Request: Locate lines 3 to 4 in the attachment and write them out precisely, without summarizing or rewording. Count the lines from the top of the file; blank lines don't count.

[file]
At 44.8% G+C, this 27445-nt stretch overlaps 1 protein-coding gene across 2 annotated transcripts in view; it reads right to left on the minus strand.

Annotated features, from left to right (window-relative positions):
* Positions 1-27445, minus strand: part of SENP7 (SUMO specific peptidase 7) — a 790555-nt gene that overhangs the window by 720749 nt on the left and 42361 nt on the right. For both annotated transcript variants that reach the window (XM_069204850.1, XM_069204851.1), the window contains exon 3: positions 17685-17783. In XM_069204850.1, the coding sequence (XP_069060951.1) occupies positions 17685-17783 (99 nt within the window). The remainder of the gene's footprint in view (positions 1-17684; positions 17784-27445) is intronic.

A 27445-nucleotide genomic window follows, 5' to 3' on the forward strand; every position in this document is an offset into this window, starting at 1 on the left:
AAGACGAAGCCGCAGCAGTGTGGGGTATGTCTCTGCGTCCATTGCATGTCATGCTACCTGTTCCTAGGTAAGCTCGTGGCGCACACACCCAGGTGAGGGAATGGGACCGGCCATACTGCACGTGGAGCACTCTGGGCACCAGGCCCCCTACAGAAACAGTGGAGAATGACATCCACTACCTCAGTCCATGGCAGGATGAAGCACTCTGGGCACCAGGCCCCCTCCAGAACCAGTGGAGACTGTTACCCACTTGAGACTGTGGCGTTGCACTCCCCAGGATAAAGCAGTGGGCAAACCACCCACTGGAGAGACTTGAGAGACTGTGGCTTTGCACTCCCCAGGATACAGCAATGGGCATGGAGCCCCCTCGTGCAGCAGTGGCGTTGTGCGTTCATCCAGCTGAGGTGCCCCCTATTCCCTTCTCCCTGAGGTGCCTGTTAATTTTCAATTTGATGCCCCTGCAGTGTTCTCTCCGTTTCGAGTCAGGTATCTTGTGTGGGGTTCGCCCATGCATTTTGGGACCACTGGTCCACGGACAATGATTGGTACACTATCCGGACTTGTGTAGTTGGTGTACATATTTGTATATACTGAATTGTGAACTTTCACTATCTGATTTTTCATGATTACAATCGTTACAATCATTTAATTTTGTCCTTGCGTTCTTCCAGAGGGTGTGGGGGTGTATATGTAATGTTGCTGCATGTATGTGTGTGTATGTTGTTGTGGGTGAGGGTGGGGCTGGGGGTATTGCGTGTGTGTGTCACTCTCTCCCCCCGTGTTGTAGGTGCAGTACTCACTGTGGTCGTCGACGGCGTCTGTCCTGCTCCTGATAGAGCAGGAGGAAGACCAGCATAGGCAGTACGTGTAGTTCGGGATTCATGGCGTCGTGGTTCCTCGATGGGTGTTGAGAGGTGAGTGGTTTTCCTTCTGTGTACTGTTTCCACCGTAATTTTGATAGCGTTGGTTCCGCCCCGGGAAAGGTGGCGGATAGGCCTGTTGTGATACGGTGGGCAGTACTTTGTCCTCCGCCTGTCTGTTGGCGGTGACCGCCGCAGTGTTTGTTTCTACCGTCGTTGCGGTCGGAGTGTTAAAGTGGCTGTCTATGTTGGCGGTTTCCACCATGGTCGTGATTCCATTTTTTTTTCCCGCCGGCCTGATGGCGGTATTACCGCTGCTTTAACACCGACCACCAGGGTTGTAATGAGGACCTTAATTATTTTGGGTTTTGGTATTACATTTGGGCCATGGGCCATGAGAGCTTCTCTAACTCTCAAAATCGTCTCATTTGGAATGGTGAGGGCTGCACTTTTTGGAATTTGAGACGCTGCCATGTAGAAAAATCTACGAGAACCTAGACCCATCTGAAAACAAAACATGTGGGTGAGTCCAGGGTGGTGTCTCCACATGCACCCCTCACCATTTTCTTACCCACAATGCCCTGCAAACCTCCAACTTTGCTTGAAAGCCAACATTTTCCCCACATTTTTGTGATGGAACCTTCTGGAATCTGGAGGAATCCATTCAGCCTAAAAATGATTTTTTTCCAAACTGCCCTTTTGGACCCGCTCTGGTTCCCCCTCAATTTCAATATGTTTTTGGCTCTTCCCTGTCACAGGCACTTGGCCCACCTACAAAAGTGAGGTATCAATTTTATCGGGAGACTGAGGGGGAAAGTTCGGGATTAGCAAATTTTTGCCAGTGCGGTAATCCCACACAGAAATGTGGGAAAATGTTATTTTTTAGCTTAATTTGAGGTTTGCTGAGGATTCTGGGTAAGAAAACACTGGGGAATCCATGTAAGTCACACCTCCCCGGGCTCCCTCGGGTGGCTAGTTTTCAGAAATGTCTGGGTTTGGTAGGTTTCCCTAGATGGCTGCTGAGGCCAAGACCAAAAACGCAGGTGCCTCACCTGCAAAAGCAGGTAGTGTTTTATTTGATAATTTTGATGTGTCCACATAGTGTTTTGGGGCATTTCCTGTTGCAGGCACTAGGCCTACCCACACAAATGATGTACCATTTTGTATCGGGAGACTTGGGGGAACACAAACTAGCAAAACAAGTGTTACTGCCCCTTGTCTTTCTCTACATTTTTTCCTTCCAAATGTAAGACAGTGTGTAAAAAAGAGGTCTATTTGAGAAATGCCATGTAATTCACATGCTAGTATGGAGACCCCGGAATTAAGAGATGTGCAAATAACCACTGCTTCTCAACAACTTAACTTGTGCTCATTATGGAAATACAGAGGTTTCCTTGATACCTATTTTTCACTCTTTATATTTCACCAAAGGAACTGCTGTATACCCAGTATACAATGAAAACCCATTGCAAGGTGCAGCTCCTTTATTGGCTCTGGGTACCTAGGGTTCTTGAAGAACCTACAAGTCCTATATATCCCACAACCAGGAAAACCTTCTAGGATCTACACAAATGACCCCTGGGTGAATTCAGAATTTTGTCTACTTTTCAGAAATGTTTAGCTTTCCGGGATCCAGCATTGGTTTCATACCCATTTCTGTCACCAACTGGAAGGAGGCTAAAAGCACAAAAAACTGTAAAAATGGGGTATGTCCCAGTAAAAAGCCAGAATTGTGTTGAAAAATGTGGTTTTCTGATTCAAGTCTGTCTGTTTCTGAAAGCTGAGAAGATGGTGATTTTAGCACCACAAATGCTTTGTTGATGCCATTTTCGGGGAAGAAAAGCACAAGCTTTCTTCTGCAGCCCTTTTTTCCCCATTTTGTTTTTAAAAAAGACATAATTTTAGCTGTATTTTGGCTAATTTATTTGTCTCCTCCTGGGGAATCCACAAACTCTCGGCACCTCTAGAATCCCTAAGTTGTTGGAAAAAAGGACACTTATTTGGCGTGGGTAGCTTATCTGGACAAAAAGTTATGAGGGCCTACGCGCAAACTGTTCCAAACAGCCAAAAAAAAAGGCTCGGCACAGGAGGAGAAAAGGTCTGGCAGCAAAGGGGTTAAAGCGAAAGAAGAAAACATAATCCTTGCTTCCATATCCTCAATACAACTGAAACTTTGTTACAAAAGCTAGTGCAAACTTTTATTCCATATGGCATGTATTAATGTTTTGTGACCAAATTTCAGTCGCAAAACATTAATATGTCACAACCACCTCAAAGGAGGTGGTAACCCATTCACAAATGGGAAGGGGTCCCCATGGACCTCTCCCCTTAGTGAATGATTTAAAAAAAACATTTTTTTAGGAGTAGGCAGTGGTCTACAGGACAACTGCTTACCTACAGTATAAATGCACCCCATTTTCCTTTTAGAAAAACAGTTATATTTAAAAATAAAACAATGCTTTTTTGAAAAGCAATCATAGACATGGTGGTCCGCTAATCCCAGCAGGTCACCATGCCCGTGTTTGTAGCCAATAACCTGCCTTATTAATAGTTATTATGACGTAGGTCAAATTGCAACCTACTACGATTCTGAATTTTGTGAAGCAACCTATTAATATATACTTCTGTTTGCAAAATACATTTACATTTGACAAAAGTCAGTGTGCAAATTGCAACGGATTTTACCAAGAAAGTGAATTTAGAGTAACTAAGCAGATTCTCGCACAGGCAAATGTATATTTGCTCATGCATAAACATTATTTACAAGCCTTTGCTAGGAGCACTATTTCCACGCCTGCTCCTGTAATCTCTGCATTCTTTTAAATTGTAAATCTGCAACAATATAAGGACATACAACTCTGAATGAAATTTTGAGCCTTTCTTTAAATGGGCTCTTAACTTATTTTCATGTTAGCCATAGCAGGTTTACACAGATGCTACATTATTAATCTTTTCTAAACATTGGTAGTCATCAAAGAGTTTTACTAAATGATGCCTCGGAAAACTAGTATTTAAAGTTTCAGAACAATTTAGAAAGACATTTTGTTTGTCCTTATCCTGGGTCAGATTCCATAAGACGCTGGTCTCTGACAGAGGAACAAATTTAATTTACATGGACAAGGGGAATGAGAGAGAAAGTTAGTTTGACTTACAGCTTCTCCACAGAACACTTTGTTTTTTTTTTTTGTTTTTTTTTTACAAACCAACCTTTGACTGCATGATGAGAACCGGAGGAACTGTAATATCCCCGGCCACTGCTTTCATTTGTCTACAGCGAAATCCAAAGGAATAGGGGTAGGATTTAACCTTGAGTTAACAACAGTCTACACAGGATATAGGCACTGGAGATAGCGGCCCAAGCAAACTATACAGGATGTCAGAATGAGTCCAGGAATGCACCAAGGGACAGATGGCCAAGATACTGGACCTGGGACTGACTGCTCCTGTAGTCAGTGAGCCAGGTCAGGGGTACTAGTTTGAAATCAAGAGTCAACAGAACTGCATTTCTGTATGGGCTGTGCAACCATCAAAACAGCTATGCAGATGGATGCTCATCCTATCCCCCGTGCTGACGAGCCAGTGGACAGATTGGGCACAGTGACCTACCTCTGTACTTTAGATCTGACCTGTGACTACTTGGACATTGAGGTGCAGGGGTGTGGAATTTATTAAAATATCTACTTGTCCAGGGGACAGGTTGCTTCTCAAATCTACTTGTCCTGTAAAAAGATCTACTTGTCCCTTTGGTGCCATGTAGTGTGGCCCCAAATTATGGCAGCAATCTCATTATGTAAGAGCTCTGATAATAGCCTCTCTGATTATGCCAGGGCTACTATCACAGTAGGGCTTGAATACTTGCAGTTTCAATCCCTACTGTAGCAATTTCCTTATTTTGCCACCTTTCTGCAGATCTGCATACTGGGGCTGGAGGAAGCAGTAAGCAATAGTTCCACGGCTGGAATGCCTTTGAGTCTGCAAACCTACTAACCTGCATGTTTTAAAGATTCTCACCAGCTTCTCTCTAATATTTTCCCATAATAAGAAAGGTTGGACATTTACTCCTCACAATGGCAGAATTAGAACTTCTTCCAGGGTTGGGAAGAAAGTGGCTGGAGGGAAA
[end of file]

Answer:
* Positions 1-27445, minus strand: part of SENP7 (SUMO specific peptidase 7) — a 790555-nt gene that overhangs the window by 720749 nt on the left and 42361 nt on the right. For both annotated transcript variants that reach the window (XM_069204850.1, XM_069204851.1), the window contains exon 3: positions 17685-17783. In XM_069204850.1, the coding sequence (XP_069060951.1) occupies positions 17685-17783 (99 nt within the window). The remainder of the gene's footprint in view (positions 1-17684; positions 17784-27445) is intronic.

A 27445-nucleotide genomic window follows, 5' to 3' on the forward strand; every position in this document is an offset into this window, starting at 1 on the left: